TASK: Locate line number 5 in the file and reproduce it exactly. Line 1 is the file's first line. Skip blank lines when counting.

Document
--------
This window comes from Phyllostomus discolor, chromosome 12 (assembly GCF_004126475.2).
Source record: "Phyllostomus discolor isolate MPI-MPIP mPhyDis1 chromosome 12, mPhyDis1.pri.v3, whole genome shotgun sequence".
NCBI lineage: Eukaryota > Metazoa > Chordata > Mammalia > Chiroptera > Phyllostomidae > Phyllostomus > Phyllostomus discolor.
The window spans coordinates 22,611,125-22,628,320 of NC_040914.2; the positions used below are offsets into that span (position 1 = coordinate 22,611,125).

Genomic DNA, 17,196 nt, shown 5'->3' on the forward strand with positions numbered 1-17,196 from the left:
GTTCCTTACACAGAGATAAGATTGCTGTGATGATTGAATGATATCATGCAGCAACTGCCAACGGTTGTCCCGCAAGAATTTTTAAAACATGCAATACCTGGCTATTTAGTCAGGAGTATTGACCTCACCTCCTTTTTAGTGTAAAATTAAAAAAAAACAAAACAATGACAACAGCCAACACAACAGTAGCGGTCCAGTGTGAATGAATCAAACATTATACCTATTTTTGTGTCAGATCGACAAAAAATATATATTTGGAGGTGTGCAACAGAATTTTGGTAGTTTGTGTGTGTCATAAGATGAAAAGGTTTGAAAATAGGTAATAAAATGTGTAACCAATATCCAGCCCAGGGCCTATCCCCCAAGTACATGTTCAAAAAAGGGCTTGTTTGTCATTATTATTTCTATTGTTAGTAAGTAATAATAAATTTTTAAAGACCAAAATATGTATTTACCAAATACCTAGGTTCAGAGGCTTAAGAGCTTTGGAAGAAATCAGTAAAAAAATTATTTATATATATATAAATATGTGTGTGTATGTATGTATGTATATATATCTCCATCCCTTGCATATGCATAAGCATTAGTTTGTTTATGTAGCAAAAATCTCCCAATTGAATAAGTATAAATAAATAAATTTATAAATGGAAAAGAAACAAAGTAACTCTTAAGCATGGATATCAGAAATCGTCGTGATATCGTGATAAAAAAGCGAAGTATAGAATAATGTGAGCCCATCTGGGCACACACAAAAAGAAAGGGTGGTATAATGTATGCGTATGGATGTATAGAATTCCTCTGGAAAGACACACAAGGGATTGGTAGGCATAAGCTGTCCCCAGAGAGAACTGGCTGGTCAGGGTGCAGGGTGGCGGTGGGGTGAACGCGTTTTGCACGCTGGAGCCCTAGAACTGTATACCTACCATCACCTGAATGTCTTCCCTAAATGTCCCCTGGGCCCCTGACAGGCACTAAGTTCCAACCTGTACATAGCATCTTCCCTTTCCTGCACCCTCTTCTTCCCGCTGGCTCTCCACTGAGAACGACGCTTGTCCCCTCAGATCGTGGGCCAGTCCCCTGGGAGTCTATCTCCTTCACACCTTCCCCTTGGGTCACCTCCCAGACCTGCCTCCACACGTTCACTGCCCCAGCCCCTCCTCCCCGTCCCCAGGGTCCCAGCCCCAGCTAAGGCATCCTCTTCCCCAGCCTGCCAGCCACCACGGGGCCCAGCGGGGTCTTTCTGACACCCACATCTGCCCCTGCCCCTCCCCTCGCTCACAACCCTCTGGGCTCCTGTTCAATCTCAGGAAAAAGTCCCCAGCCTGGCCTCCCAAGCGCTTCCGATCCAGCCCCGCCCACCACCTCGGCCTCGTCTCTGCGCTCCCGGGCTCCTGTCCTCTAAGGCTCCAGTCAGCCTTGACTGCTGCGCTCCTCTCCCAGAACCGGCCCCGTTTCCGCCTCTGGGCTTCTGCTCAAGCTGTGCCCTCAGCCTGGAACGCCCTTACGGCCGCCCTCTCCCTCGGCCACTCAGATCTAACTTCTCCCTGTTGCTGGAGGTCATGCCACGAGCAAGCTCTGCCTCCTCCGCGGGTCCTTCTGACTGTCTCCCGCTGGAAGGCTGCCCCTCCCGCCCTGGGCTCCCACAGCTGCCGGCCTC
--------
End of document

Genomic DNA, 17,196 nt, shown 5'->3' on the forward strand with positions numbered 1-17,196 from the left: